Scientists have created an evolutionary model to predict how animals should react in stressful situations.
Almost all organisms have fast-acting stress responses, which help them respond to threats – but being stressed uses energy, and chronic stress can be damaging.
The new study by an international team, including researchers from the Universities of Bristol and Exeter, suggests most animals remain stressed for longer than is optimal after a stress-inducing incident.
The reasons for this are not clear, but one possibility is that there is a limit to how quickly the body can remove stress hormones from circulation.
“While the physiological basis for the stress response system has been extensively studied, we previously understood remarkably little about why this system has evolved,” said Dr Sian English from the University of Bristol’s School of Biological Sciences.
“We’ve shown that considering both mechanisms of hormone clearance, and features of the environment – how predictable the threat is across time – can help explain the universal stress response, and how it varies.
“Our findings are all the more relevant today when we live in such uncertain times, and stress being a topic of every day discussion.”
Dr English worked with experts in mathematical modelling, including Bristol Professor, John McNamara and Dr Tim Fawcett from the University of Exeter, to develop the conceptual framework and to consider the broader implications on stress in fish, birds and mammals.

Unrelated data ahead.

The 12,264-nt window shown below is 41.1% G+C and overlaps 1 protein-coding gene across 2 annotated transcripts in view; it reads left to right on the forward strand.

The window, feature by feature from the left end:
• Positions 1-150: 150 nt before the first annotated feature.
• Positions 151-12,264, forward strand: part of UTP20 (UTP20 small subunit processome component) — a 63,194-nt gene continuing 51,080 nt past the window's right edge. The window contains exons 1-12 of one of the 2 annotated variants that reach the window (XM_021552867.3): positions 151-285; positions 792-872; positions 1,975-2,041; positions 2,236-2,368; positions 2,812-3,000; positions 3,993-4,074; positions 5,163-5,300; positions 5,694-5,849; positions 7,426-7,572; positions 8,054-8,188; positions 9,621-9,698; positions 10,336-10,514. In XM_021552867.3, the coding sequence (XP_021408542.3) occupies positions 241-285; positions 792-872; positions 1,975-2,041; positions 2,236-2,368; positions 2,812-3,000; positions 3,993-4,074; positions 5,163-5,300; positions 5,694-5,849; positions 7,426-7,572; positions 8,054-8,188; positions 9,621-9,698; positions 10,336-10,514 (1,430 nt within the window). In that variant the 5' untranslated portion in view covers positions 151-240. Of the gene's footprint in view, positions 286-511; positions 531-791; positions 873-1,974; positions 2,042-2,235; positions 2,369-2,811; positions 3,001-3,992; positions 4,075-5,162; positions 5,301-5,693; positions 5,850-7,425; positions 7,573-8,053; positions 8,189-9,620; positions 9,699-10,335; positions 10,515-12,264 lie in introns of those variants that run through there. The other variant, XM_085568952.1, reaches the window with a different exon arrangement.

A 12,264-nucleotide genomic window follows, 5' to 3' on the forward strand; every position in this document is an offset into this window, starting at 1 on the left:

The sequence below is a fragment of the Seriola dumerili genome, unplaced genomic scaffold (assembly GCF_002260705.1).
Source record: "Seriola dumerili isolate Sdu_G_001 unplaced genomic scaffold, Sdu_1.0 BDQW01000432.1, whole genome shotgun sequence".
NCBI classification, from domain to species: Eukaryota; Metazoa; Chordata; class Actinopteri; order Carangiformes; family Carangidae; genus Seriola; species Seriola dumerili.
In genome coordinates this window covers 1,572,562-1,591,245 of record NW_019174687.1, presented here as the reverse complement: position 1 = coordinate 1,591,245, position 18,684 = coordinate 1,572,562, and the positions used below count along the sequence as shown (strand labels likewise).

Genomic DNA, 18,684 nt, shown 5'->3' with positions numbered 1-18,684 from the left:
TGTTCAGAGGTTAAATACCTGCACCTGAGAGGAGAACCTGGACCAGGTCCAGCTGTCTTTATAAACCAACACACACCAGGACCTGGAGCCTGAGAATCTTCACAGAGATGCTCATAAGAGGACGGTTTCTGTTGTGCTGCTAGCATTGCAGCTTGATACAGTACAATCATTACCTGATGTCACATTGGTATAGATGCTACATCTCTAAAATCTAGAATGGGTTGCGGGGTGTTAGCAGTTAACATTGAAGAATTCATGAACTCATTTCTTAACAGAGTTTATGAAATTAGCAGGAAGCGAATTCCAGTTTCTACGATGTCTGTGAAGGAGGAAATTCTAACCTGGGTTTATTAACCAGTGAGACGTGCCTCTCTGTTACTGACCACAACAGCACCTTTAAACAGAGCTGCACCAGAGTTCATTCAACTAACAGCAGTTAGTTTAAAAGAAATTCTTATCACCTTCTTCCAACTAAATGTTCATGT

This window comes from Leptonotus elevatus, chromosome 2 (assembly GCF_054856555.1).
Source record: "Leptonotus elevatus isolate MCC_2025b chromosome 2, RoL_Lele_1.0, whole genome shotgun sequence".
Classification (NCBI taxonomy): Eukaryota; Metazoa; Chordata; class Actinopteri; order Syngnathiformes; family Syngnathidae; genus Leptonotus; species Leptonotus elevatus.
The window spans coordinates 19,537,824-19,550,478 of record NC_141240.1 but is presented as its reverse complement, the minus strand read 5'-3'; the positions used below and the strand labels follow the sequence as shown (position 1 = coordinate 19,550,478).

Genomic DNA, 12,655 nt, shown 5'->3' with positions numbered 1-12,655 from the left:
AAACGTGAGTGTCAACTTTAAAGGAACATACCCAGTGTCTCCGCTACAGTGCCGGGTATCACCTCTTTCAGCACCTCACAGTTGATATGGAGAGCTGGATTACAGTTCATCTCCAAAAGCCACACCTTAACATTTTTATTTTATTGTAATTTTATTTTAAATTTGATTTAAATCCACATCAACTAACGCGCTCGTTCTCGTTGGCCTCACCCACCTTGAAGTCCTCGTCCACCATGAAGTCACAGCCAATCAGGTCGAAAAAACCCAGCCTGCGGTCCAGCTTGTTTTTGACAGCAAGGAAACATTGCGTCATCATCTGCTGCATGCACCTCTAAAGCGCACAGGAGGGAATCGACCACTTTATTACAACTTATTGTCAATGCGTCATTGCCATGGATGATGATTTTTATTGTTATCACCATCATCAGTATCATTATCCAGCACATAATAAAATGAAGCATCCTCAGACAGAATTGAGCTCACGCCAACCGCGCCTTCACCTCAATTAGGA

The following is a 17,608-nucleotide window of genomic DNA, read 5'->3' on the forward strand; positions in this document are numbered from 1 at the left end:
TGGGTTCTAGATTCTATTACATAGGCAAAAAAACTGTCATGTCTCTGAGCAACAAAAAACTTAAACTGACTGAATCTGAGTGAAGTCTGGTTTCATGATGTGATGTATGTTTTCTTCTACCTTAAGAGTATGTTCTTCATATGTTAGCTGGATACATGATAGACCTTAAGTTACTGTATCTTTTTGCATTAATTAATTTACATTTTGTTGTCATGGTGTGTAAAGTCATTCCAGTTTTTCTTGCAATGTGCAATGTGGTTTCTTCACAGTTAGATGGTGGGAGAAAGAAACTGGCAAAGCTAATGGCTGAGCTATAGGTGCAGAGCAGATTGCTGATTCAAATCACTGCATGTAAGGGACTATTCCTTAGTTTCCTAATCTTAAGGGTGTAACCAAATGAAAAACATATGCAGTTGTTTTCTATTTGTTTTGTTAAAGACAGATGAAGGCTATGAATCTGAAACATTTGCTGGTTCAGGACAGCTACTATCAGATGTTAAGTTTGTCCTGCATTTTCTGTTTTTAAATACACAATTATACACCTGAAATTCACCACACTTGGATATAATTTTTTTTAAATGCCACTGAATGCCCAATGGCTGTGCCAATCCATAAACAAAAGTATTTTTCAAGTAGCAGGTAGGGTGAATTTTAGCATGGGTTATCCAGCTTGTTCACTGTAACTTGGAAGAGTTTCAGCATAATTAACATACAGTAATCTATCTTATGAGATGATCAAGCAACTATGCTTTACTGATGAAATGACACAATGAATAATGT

“We have created one of the first mathematical models to understand how organisms have evolved to deal with stressful events,” said Dr Fawcett.
“It combines existing research on stress physiology in a variety of organisms with analysis of optimal responses that balance the costs and benefits of stress.
“We know stress responses vary hugely between different species and even among individuals of the same species – as we see in humans.
“Our study is a step towards understanding why stress responses are so variable.”
The researchers define stress as the process of an organism responding to stressors (threats and challenges in their environment), including both detection and the stress response itself.
A key point highlighted in the study is the importance of how predictable threats are.
The model suggests that an animal living in a dangerous environment should have a high “baseline” stress level, while an animal in a safer environment would benefit from being able to raise and reduce stress levels rapidly.
“Our approach reveals environmental predictability and physiological limits as key factors shaping the evolution of stress responses,” said lead author Professor Barbara Taborsky, of the University of Bern.
“More research is needed to advance scientific understanding of how this core physiological system has evolved.”
The study was carried out by the universities of Bern, Exeter, Bristol, Stockholm and Turku, and the Brain Mind Institute at École polytechnique fédérale de Lausanne.
Funding was provided by the Swiss National Science Foundation.
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